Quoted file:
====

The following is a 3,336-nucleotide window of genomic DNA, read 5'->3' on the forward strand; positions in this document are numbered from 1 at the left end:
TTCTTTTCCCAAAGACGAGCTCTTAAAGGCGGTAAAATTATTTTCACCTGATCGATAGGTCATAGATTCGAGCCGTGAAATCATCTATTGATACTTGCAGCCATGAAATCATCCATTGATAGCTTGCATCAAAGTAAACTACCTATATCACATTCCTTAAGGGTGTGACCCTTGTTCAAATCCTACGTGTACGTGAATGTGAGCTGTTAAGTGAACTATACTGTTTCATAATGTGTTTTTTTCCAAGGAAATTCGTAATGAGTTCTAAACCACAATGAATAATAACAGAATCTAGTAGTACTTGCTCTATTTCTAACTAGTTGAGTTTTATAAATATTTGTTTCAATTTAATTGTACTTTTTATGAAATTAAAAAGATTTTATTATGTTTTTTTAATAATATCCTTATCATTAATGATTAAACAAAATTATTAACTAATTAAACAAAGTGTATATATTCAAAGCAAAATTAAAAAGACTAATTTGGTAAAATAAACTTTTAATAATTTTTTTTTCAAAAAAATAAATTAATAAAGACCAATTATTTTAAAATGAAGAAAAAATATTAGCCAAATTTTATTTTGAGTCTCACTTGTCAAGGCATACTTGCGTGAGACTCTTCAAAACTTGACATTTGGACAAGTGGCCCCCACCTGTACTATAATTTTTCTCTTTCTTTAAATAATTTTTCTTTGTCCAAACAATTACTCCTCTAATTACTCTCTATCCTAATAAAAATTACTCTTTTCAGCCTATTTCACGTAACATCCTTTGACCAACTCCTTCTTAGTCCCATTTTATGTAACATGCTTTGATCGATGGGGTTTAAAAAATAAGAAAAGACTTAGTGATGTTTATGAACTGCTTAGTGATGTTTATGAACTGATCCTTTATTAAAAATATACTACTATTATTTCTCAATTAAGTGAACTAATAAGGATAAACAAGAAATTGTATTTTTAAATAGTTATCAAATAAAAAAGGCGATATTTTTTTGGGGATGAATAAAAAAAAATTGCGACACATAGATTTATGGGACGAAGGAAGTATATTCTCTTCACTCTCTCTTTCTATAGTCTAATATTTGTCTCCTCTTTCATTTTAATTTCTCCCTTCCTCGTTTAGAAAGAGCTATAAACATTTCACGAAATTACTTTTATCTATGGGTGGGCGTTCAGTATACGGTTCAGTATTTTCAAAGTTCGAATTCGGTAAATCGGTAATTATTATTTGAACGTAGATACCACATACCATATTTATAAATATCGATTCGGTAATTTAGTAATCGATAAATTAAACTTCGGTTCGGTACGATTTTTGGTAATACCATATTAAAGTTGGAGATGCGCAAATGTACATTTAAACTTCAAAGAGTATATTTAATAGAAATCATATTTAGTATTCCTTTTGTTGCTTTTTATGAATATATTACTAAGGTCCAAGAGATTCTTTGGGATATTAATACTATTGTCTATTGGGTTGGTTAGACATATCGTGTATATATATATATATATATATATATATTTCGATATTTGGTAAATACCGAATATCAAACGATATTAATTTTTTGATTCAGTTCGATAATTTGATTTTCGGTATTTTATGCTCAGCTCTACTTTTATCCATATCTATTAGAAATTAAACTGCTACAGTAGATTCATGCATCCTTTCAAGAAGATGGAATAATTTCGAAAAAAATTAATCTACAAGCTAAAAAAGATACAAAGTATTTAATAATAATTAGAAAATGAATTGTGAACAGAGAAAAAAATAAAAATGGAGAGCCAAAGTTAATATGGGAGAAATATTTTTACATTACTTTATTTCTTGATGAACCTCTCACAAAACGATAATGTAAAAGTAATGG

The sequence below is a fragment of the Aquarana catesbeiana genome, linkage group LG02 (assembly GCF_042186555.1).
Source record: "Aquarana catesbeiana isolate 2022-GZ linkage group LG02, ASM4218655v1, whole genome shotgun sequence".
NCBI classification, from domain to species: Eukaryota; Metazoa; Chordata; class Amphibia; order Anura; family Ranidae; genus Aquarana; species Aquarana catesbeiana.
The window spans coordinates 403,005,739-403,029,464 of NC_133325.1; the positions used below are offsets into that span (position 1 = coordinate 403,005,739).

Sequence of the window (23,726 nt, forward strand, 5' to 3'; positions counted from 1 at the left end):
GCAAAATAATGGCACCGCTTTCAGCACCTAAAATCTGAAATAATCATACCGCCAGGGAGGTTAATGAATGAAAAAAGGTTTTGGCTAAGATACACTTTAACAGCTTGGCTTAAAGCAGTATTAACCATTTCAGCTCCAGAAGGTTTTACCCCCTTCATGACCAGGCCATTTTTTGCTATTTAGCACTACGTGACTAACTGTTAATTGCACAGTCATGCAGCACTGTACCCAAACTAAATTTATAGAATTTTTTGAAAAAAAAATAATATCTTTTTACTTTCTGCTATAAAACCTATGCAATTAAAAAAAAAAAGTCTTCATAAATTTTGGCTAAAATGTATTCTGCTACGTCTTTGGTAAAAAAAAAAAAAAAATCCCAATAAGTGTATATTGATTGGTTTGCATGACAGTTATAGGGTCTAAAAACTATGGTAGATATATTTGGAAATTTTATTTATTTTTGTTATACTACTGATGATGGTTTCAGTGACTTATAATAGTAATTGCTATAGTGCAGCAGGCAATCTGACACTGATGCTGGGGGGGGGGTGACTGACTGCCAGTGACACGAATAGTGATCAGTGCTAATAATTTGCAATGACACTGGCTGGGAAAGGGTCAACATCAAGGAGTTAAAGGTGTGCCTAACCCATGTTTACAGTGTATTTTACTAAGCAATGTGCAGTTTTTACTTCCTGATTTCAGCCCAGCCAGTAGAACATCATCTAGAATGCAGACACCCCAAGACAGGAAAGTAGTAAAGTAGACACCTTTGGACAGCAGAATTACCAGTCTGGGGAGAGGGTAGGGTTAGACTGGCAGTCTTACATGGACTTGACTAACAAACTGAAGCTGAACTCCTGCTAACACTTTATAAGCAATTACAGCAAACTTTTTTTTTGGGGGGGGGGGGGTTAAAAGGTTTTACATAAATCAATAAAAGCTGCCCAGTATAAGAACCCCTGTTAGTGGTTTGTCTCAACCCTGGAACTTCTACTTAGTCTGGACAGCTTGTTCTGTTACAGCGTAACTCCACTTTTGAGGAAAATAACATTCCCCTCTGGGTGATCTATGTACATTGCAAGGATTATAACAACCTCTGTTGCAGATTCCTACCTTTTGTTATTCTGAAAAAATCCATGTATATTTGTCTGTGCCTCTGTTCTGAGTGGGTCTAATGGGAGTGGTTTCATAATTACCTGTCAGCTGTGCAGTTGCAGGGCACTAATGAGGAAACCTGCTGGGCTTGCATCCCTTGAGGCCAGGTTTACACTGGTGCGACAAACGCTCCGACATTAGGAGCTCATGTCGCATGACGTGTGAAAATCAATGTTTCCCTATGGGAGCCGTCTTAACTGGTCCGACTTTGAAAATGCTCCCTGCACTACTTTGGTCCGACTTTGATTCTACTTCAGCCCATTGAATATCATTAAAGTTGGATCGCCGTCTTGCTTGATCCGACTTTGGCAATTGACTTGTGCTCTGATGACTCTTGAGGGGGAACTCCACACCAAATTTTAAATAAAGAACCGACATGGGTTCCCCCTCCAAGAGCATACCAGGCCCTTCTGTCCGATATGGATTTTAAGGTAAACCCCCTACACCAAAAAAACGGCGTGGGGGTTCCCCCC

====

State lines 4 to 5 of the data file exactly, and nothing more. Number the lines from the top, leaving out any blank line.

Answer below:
Source record: "Aquarana catesbeiana isolate 2022-GZ linkage group LG02, ASM4218655v1, whole genome shotgun sequence".
NCBI classification, from domain to species: Eukaryota; Metazoa; Chordata; class Amphibia; order Anura; family Ranidae; genus Aquarana; species Aquarana catesbeiana.